The terrorist attacks on the United States on September 11, 2001 changed the security agenda of all NATO allies. The 19 allies declared in the Article 5 declaration of September 12, 2001 that they “stand ready to provide the assistance that may be required as a consequence of these acts of barbarism,” while they and other Euro-Atlantic Partnership Council (EAPC) members, altogether 46 countries, in parallel pledged “to undertake all efforts to combat the scourge of terrorism.”1 The attacks thus brought to the forefront the “strategic perspectives”—focused on terrorism and other threats such as organized crime—that NATO had discussed at the Washington summit in April 1999 but which had been overshadowed by Kosovo and out-of-area crisis management. Although crisis management in 1999 had been labeled a “fundamental security task,” it was instantly apparent in September 2001 that terrorism would be a more fundamental concern: the attacks had come from abroad, had targeted the territory of an ally, and were thus an Article 5 threat—something crisis management as an out-of-area concern cannot aspire to be.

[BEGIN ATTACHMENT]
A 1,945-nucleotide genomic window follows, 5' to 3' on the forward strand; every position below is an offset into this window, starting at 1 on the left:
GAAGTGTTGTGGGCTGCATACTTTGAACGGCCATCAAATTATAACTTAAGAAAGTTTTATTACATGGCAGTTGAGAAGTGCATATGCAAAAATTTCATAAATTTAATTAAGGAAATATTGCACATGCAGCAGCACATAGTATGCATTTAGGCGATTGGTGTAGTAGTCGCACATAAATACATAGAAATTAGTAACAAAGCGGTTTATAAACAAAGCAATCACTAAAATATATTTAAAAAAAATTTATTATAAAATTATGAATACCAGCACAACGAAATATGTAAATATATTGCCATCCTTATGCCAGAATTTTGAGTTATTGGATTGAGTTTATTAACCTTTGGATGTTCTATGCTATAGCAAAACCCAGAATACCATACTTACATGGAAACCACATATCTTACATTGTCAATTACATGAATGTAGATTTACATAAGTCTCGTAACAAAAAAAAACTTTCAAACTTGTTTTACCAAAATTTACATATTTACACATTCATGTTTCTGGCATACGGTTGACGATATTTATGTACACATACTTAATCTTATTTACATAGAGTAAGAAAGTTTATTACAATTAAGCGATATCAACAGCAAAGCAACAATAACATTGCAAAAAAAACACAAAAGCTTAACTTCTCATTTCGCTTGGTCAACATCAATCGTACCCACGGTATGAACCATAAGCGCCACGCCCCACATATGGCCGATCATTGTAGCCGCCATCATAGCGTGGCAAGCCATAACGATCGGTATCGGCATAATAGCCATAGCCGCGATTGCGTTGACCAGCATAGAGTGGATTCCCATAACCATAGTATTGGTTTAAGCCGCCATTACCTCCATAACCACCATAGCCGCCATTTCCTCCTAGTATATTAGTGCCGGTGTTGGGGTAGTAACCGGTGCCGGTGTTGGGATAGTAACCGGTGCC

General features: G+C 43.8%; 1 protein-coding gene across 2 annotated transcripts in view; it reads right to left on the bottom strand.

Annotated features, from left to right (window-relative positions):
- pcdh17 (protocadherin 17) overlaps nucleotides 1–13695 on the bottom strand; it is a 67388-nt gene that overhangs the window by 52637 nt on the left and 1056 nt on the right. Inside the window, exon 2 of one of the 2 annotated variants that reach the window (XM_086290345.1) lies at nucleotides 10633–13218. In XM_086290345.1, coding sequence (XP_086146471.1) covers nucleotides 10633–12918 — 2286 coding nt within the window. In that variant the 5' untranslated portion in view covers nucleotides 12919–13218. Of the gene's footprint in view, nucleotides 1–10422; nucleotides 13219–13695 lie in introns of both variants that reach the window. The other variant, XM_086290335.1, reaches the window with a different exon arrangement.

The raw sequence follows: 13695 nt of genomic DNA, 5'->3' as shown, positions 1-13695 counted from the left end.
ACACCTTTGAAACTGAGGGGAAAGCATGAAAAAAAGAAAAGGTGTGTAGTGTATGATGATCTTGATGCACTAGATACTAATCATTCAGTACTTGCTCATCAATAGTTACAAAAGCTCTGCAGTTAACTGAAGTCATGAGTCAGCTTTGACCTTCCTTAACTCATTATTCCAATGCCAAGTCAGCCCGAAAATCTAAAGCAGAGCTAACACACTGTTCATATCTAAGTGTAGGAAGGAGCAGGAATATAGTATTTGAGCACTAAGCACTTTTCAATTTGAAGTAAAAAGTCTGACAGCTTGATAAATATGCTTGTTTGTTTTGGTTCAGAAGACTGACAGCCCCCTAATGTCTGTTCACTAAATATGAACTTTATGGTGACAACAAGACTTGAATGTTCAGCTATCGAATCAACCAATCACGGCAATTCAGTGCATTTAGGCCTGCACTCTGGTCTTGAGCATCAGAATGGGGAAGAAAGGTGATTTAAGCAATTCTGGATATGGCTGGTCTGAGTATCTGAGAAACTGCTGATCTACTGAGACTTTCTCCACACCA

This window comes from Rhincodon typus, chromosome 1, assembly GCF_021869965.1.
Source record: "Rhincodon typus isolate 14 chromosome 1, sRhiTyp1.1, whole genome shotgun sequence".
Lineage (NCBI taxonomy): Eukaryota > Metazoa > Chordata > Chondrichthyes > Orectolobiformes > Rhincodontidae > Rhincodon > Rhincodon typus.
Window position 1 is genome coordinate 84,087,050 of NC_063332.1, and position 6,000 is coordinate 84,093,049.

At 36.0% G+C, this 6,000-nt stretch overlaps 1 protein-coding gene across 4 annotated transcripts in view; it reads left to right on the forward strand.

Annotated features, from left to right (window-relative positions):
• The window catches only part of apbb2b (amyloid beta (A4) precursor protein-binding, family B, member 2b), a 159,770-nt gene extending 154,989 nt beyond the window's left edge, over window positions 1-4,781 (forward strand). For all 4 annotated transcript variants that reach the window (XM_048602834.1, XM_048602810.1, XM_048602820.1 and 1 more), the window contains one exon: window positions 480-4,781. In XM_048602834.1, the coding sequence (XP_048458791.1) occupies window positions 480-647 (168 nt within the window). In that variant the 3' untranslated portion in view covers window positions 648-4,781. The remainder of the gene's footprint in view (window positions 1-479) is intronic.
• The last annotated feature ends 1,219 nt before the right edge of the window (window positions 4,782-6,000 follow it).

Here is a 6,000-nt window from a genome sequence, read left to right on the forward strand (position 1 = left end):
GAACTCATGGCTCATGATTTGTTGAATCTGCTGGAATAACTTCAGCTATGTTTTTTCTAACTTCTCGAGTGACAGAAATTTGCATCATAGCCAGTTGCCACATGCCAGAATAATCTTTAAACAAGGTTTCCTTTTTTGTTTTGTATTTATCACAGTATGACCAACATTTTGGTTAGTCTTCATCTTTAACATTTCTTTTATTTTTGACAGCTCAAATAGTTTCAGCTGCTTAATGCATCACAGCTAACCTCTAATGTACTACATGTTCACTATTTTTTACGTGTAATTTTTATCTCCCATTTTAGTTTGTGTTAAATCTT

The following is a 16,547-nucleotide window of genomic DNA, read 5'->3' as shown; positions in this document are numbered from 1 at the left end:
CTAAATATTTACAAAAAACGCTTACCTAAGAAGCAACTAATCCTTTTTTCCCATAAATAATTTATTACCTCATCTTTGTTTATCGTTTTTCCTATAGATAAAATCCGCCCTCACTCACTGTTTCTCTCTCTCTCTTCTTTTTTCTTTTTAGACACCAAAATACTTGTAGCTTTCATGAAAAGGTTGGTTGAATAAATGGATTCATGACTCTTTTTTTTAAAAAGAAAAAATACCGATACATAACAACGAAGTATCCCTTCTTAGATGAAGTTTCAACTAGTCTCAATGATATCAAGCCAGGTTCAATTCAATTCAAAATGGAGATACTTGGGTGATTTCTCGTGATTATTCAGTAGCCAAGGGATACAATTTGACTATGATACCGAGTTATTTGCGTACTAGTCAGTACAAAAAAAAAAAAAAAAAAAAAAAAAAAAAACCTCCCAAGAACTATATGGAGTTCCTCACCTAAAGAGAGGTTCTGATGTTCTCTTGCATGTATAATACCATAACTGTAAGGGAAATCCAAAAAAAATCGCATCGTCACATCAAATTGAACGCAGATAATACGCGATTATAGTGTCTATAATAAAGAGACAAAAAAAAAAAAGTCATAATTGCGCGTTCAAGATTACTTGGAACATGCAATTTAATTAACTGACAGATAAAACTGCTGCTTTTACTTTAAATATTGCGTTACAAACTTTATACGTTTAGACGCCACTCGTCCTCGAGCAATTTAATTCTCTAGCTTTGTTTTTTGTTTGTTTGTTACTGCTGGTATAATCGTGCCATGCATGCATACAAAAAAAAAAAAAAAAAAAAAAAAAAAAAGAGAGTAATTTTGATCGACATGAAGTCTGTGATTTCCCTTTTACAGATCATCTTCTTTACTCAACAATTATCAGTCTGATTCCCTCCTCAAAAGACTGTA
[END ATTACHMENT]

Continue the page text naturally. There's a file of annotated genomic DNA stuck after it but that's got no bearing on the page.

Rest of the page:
KeywordsEuropean Union United Nations Crisis Management Bush Administration Force Structure
Unable to display preview. Download preview PDF.